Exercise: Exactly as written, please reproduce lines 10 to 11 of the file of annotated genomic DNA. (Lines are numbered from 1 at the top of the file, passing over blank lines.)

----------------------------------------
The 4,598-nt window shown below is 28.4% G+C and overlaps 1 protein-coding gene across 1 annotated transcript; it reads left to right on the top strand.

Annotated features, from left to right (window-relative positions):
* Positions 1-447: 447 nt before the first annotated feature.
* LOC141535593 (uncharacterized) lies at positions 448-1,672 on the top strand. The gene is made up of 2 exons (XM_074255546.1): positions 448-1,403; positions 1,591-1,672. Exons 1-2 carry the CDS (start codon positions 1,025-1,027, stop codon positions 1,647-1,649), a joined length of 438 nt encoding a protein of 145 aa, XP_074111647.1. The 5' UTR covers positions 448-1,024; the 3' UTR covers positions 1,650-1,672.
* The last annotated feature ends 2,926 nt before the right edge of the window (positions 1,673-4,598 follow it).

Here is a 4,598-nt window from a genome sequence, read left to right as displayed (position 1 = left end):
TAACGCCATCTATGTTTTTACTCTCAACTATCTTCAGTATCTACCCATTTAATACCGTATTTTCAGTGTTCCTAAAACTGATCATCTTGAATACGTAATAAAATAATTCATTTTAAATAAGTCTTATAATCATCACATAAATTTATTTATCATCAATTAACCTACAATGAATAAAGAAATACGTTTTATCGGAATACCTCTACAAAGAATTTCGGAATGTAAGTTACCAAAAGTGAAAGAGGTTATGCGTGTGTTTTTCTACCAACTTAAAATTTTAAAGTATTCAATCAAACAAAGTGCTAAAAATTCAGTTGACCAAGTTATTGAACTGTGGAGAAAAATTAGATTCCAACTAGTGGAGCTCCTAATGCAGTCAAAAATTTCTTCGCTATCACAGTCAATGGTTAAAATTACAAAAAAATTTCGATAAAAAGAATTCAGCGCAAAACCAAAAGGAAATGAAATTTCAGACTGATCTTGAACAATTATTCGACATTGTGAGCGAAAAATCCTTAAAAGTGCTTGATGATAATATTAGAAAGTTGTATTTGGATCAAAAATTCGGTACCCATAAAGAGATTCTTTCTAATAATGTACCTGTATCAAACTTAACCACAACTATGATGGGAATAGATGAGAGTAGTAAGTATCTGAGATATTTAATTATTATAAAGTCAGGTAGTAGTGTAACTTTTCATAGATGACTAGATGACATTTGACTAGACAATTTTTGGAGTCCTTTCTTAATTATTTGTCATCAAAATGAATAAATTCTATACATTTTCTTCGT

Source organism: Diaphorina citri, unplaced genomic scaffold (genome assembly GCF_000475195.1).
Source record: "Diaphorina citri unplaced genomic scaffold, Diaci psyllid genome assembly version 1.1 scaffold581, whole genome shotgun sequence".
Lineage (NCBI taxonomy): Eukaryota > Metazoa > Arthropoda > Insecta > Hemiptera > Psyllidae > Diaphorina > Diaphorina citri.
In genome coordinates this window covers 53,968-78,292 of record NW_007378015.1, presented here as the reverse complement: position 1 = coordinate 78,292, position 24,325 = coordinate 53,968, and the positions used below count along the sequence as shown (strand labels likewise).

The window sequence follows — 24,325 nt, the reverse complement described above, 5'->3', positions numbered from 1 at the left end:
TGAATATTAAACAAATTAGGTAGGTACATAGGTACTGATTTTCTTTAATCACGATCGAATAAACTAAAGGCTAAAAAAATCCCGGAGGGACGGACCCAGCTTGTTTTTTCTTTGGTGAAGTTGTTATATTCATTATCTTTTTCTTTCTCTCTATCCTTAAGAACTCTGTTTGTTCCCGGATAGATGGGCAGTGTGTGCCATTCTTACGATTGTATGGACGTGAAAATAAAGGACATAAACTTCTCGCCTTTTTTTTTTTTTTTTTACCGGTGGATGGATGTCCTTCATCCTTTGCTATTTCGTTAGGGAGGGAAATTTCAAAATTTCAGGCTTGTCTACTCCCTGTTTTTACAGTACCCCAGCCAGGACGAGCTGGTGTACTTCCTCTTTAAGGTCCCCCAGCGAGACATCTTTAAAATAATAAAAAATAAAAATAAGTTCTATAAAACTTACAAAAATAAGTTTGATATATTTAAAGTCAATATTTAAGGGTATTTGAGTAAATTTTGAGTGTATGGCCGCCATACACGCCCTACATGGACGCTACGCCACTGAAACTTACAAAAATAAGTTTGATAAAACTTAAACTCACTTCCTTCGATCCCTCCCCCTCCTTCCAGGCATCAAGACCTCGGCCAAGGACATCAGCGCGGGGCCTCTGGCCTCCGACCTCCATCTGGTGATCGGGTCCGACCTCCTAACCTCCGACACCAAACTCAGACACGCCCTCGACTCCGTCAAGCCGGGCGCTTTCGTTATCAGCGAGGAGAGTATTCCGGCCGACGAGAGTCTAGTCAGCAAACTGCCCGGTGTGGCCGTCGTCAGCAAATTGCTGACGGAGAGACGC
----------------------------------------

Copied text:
Lineage (NCBI taxonomy): Eukaryota > Metazoa > Arthropoda > Insecta > Hemiptera > Psyllidae > Diaphorina > Diaphorina citri.
In genome coordinates this window covers 53,968-78,292 of record NW_007378015.1, presented here as the reverse complement: position 1 = coordinate 78,292, position 24,325 = coordinate 53,968, and the positions used below count along the sequence as shown (strand labels likewise).